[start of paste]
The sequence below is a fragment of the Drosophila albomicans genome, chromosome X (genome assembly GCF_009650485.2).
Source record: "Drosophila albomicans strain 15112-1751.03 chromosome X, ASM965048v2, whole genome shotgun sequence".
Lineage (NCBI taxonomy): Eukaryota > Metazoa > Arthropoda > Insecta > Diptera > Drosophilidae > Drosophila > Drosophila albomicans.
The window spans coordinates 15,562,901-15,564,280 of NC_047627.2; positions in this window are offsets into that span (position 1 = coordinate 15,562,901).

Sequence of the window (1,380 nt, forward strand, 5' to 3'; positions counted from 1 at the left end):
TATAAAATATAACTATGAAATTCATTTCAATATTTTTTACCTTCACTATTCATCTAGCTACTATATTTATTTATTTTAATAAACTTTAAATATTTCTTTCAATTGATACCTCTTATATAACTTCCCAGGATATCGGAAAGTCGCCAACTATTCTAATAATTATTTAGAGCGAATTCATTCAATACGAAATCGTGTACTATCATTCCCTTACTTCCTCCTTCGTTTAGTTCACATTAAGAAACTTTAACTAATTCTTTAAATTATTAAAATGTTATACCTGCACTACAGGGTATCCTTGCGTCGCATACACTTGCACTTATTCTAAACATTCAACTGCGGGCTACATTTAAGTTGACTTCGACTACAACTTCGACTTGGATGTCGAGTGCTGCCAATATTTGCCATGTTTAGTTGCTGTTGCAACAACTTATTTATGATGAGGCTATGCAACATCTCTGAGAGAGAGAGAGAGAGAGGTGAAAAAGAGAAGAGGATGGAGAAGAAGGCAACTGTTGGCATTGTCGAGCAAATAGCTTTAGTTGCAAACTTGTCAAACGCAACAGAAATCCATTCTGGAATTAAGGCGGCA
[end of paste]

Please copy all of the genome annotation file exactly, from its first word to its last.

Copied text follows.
The sequence below is a fragment of the Drosophila albomicans genome, chromosome X (genome assembly GCF_009650485.2).
Source record: "Drosophila albomicans strain 15112-1751.03 chromosome X, ASM965048v2, whole genome shotgun sequence".
Lineage (NCBI taxonomy): Eukaryota > Metazoa > Arthropoda > Insecta > Diptera > Drosophilidae > Drosophila > Drosophila albomicans.
The window spans coordinates 15,562,901-15,564,280 of NC_047627.2; positions in this window are offsets into that span (position 1 = coordinate 15,562,901).

Sequence of the window (1,380 nt, forward strand, 5' to 3'; positions counted from 1 at the left end):
TATAAAATATAACTATGAAATTCATTTCAATATTTTTTACCTTCACTATTCATCTAGCTACTATATTTATTTATTTTAATAAACTTTAAATATTTCTTTCAATTGATACCTCTTATATAACTTCCCAGGATATCGGAAAGTCGCCAACTATTCTAATAATTATTTAGAGCGAATTCATTCAATACGAAATCGTGTACTATCATTCCCTTACTTCCTCCTTCGTTTAGTTCACATTAAGAAACTTTAACTAATTCTTTAAATTATTAAAATGTTATACCTGCACTACAGGGTATCCTTGCGTCGCATACACTTGCACTTATTCTAAACATTCAACTGCGGGCTACATTTAAGTTGACTTCGACTACAACTTCGACTTGGATGTCGAGTGCTGCCAATATTTGCCATGTTTAGTTGCTGTTGCAACAACTTATTTATGATGAGGCTATGCAACATCTCTGAGAGAGAGAGAGAGAGAGGTGAAAAAGAGAAGAGGATGGAGAAGAAGGCAACTGTTGGCATTGTCGAGCAAATAGCTTTAGTTGCAAACTTGTCAAACGCAACAGAAATCCATTCTGGAATTAAGGCGGCA